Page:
|Foster mother Mollie Jelks with children, Kendra, 12, Amy 10, Tyler, 9, and Sean, 6.|
Children’s Bureau hosts upcoming Foster Care and Adoption Orientation
“My heart jumped for joy,” said Mollie Jelks, when asked about her experience with her four adopted children.
Jelks attributes much of her success as a foster parent to the Children’s Bureau, which has been placing foster care children into permanent homes since 1904.
In order to find more loving parents such as Jelks, the Children’s Bureau is hosting a potential parent orientation on Saturday, July 19th from 10am-Noon at their Carson office, located at 406 E. Carson Plaza Drive, Suite 122, Carson, CA. 90746.
Jelks has two biological children ages 32 and 28, who currently live out of town, but she has opened her home to not one, or two, but four other children. Jelks adopted Kendra, 12, Amy, 10, Tyler, 9, and Sean, 6, with the help of the Children’s Bureau.
In 1994, Jelks began a temporary position with the Bureau and soon began to inquire about the foster care program. After being approved through the application process, several children were placed in her care.
Her second eldest, Amy, has one of the most endearing stories of her adopted children. She was three months old when Jelks began to care for her. She was malnourished, withdrawn and suffering from early drug exposure. Jelks was able to slowly able to nurse Amy back to health using attention, love and patience. With the added support from the Children’s Bureau, Amy continued to progress from a fragile child to a tenacious ten-year-old. Jelks adopted Amy in August 2000.
Mollie Jelks’ adoption story is just one of many that empowers the Children’s Bureau to continue their work within the foster care and adoption arena. Living by their mission statement-to help children become productive members of society because if you change one child’s life for the better, then you change generations to come-has led the Bureau to become one of the largest, low-cost adoption agencies in California. Marcia Morris, Recruitment Coordinator for the Bureau states, “There are currently 119,000 children available for adoption, 9,000 alone who are in California. There is a very high need for African American families [to apply to be foster parents]. African American foster children tend to stay in foster care longer and are disproportionately represented within foster care and adoption.”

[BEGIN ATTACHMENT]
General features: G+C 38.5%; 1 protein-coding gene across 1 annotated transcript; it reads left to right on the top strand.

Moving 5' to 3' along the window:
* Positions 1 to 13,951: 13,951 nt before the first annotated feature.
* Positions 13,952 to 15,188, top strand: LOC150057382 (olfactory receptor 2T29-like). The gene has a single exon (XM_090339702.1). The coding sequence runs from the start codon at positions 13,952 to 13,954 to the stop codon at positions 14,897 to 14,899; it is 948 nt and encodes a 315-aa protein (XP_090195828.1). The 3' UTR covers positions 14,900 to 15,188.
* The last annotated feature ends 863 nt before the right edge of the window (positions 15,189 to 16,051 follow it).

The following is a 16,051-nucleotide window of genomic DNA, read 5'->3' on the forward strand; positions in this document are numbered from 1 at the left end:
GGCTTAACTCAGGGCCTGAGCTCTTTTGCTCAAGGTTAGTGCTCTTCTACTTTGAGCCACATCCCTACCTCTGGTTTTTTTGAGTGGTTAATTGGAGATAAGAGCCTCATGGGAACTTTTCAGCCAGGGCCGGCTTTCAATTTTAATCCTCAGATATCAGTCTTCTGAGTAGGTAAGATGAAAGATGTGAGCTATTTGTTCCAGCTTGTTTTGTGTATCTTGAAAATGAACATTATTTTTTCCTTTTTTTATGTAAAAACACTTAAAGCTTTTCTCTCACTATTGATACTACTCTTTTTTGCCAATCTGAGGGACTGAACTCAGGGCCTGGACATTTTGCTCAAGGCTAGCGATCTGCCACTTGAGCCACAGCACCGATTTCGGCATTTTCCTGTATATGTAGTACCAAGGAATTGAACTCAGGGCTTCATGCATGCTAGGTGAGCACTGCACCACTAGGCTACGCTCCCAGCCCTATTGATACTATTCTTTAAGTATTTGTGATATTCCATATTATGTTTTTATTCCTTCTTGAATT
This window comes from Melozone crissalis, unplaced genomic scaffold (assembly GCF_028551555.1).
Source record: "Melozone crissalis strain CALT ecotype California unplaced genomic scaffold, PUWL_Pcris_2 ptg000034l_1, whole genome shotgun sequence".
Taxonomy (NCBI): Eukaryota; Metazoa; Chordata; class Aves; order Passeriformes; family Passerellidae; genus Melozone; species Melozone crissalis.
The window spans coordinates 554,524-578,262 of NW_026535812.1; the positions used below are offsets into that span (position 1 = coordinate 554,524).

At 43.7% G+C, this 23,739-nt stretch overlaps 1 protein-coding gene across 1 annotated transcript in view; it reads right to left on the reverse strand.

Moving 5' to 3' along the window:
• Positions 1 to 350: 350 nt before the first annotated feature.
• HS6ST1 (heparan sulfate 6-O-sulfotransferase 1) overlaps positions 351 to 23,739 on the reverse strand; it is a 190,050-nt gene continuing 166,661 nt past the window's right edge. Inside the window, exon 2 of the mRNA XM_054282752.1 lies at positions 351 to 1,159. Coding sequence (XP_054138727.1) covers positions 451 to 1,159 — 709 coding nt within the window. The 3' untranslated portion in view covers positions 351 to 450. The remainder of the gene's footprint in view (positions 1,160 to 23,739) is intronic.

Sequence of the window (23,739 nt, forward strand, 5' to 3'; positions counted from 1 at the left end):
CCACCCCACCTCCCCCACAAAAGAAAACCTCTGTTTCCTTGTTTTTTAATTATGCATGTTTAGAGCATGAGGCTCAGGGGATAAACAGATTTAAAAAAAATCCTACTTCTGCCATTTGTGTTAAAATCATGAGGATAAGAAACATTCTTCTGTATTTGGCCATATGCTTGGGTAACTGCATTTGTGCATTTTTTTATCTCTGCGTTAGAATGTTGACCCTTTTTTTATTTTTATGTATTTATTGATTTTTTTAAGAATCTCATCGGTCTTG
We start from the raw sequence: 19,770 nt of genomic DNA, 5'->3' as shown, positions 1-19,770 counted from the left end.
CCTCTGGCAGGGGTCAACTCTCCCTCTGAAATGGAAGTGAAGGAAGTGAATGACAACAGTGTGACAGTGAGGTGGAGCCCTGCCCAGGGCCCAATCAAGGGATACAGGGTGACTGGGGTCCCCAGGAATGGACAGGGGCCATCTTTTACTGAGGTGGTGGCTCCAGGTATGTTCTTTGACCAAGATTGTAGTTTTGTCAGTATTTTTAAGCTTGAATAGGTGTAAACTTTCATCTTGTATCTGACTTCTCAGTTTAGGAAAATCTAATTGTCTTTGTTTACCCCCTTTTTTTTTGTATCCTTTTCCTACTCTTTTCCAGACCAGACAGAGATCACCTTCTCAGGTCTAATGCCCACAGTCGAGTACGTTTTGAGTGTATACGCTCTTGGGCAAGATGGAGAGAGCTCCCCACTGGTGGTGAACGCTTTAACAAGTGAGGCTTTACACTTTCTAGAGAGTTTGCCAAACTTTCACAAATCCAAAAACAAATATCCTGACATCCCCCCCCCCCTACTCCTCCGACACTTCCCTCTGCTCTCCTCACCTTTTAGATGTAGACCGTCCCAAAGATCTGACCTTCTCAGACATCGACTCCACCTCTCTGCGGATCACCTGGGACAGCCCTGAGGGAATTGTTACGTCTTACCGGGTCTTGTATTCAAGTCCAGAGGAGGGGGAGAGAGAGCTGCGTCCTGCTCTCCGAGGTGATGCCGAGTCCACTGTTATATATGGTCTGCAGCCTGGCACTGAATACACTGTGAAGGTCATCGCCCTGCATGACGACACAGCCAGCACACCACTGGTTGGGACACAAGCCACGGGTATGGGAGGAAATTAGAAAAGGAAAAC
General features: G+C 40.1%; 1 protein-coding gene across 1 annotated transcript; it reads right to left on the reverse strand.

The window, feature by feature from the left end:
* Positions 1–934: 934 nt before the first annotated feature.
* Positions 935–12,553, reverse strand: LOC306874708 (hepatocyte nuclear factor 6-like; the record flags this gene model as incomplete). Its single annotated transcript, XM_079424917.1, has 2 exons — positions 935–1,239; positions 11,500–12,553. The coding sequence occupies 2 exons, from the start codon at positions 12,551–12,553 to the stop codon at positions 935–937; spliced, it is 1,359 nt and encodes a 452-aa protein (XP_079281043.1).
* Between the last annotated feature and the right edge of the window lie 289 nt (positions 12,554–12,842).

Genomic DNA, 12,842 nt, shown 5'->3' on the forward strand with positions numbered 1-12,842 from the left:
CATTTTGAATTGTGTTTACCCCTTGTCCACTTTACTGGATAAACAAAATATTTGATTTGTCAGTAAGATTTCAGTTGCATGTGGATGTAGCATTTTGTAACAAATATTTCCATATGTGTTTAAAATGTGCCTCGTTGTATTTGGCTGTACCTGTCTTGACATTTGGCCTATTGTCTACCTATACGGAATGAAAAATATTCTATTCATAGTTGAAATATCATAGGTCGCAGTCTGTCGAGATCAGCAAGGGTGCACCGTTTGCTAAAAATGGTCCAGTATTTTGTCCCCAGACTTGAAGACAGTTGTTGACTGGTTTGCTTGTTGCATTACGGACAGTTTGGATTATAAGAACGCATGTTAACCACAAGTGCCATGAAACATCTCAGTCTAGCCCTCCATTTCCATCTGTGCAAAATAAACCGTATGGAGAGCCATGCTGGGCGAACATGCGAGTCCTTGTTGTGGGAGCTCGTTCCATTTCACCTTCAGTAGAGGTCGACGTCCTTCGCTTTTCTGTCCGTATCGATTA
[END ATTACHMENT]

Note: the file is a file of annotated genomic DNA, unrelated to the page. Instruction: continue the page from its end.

The Bureau offers professional treatment and prevention services for more than 9,000 abused and neglected children in southern California. Qualifying families will receive training, and certification to aid in the care of their foster and adopted children. They believe that as a foster parent, you will have the opportunity to give a child “a life filled with love, hope, and all the little things that make childhood special!”
Morris went on to say, “People have a lot of misconceptions about adopting. It really only costs about $400 to adopt. Adoptive parents receive a monthly stipend, a clothing fund, and a social worker available to them 24/7. The children’s medical expenses are covered by MediCal, so all they really need is someone who with love them and provide a secure home for them.”
The adoption process begins when the prospective parent completes an application for adoption. The Children’s Bureau conducts a home study and the matching team then tries to match the family with a child based on the home study. The Bureau does not give a specific allotted time for the adoption process because it depends on the applicant; however, if the applicant turns in the application materials within a timely manner, the certification process can take as little as four months. The child is placed in the home within a few weeks of certification.
Even though Jelks’ adoptive process is complete, she continues to attend training and support groups provided by the Children’s Bureau. “Now I get to share my experiences with new and potential foster and adoptive families, giving them the hope, courage, resources, and support they need to get through the oftentimes long and challenging process of adoption.”
The Children’s Bureau finalizes more than 150 adoptions every year and is one of the largest, private, non-profit adoption agencies in California. Information meetings are held each month in six counties. For more information, please call (800) 730-3933 or visit their website www.all4kids.org.